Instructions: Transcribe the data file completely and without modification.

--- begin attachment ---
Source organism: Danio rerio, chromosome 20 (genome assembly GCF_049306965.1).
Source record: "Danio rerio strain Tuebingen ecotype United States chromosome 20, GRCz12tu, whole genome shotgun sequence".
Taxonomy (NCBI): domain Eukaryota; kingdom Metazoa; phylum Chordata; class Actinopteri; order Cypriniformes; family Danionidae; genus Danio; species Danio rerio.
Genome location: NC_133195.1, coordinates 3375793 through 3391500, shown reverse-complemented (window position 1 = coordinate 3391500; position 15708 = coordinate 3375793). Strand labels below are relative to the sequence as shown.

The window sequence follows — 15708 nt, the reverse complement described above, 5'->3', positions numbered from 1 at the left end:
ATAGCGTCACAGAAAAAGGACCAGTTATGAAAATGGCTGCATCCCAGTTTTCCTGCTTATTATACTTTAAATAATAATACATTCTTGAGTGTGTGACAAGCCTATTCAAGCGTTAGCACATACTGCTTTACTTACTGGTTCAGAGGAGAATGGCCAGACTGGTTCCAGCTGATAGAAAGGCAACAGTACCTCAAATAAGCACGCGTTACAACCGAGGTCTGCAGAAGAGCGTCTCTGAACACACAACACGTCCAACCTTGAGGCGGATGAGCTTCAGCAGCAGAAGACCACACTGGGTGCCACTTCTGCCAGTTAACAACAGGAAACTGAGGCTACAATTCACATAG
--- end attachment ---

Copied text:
Source organism: Danio rerio, chromosome 20 (genome assembly GCF_049306965.1).
Source record: "Danio rerio strain Tuebingen ecotype United States chromosome 20, GRCz12tu, whole genome shotgun sequence".
Taxonomy (NCBI): domain Eukaryota; kingdom Metazoa; phylum Chordata; class Actinopteri; order Cypriniformes; family Danionidae; genus Danio; species Danio rerio.
Genome location: NC_133195.1, coordinates 3375793 through 3391500, shown reverse-complemented (window position 1 = coordinate 3391500; position 15708 = coordinate 3375793). Strand labels below are relative to the sequence as shown.

The window sequence follows — 15708 nt, the reverse complement described above, 5'->3', positions numbered from 1 at the left end:
ATAGCGTCACAGAAAAAGGACCAGTTATGAAAATGGCTGCATCCCAGTTTTCCTGCTTATTATACTTTAAATAATAATACATTCTTGAGTGTGTGACAAGCCTATTCAAGCGTTAGCACATACTGCTTTACTTACTGGTTCAGAGGAGAATGGCCAGACTGGTTCCAGCTGATAGAAAGGCAACAGTACCTCAAATAAGCACGCGTTACAACCGAGGTCTGCAGAAGAGCGTCTCTGAACACACAACACGTCCAACCTTGAGGCGGATGAGCTTCAGCAGCAGAAGACCACACTGGGTGCCACTTCTGCCAGTTAACAACAGGAAACTGAGGCTACAATTCACATAG